Can David Milarch Save Endangered Trees Through Cloning?

People said David Milarch was nuts. Then his far-fetched plan for saving our treasured trees started to work.

By Melissa Fay Greene from original
Also in Reader's Digest Magazine April 2014

david milarch by treeJamie Francis/The Oregonian

The story of the world’s most optimistic and improbable reforestry project began 45 years ago with a young man’s shock and grief.

In 1968, a brawling, shaggy, redheaded, hard-partying 18-year-old named David Milarch (pronounced Mill-ark) graduated from a Detroit-area high school and took off on a road trip with a friend. They cruised along in a ’61 Oldsmobile station wagon, sleeping in the car at night or on the ground nearby. Destination: San Francisco. But Milarch, unlike his buddy, harbored a deeper longing than crashing parties. “Cities didn’t interest me so much,” he says. “I wanted to see the redwood forests.”

The son and grandson of nurserymen, Milarch grew up working on his father’s shade tree farm, where ash, maple, oak, birch, and locust trees were cultivated. From age seven, he was in the fields every day after school and every weekend—weeding, hoeing, digging, and planting. He considered his dad a slave driver but nevertheless says, “I communed with the beauty and the laws of nature. I got a deep understanding of how things worked.” At 18, when it was his turn behind the wheel, Milarch steered not toward the street life of Haight-Ashbury but to Muir Woods National Monument.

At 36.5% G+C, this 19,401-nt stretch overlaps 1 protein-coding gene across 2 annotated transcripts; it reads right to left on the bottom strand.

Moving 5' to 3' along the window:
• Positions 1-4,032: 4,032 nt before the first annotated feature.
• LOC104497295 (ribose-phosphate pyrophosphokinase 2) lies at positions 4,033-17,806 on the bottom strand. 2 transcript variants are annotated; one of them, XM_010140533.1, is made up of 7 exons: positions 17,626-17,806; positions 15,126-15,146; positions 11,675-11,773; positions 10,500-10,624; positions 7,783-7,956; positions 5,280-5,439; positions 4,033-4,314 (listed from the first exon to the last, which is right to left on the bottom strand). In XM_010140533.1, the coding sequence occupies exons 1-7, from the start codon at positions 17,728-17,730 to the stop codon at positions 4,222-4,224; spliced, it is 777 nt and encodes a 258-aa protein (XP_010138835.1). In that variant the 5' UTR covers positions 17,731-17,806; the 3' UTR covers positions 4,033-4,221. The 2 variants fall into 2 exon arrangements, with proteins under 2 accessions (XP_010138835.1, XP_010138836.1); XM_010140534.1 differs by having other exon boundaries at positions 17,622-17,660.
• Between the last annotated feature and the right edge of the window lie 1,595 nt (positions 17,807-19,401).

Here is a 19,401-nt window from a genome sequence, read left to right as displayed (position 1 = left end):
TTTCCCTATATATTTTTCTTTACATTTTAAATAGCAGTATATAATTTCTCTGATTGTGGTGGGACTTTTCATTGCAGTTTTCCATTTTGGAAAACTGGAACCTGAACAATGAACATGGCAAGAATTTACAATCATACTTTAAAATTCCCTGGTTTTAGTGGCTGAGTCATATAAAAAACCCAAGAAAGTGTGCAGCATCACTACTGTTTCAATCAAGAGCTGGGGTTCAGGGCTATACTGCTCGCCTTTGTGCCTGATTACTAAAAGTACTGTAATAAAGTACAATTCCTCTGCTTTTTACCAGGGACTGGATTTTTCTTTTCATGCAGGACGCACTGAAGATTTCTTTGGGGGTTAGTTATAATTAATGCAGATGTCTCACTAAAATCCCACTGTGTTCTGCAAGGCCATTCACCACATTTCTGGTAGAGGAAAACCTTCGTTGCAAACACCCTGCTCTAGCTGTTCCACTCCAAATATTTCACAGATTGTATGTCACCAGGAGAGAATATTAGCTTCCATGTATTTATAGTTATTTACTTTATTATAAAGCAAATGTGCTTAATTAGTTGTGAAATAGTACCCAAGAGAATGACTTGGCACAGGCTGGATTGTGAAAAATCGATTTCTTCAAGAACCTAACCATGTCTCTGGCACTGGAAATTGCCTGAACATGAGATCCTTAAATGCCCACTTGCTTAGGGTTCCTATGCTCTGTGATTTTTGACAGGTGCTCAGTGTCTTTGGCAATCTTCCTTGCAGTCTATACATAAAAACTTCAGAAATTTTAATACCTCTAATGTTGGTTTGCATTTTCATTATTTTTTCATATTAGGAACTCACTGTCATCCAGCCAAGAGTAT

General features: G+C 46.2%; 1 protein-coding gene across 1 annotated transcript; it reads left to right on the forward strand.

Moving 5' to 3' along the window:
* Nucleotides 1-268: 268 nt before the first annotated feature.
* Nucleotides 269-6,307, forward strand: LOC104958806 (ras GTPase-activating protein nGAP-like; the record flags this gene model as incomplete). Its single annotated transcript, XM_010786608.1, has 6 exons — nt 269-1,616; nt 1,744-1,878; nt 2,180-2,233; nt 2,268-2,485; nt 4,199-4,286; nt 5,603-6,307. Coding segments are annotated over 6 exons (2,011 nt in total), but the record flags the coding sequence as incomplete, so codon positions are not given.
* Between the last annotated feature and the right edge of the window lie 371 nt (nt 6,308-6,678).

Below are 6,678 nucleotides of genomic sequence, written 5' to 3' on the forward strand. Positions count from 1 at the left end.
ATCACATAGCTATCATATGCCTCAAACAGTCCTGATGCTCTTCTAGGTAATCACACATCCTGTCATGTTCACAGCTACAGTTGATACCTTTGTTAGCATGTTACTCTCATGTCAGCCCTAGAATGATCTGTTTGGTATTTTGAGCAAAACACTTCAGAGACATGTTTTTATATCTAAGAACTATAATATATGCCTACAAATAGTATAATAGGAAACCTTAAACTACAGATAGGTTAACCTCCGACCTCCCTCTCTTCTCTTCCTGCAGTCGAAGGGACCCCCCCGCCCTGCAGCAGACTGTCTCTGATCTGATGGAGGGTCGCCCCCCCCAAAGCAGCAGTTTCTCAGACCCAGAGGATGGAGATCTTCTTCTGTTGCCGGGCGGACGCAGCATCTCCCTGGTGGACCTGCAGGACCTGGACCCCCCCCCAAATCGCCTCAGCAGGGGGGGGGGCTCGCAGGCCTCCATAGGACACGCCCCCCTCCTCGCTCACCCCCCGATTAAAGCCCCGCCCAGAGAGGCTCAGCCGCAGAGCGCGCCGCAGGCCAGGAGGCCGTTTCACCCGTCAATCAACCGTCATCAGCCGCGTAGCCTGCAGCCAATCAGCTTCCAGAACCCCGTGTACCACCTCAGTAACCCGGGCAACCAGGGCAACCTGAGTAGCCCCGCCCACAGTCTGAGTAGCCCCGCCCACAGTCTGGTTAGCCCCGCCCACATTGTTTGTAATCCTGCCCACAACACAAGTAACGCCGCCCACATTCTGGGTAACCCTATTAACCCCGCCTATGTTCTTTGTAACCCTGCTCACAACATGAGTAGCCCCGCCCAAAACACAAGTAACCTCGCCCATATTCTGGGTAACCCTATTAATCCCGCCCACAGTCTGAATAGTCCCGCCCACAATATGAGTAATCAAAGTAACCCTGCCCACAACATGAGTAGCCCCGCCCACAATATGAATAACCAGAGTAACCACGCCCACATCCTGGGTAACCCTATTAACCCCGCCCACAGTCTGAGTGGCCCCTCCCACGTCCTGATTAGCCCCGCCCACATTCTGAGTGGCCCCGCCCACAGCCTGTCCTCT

There the young men parked and approached the old-growth forest of coast redwoods, also known as California redwoods. The tallest trees on earth (over 300 feet tall), they are also among the oldest, some an estimated age of 2,000 years.

Milarch crunched into the soaring, misty, tangled woodland and felt moved by its haunting majesty, its profound peace and archaic dignity, its crystal streams and twittering bugs and birds. Here, he felt, was holy ground.

But the teenager’s wonder was short-lived. This pristine, cloud-scraping sanctuary was being decimated by logging companies. It was as if he’d knelt in awe in the Notre Dame Cathedral of Paris and looked up to see wrecking balls shattering the stained glass windows. Beyond Muir Woods’s protected 554 acres (of which only 240 still held the foggy, ancient redwoods) stretched a lifeless wasteland. “We drove through hundreds of miles of stumps,” he says. “I felt physically sick.”

Next: “We’ve got to rebuild with the largest and oldest living things on earth.”

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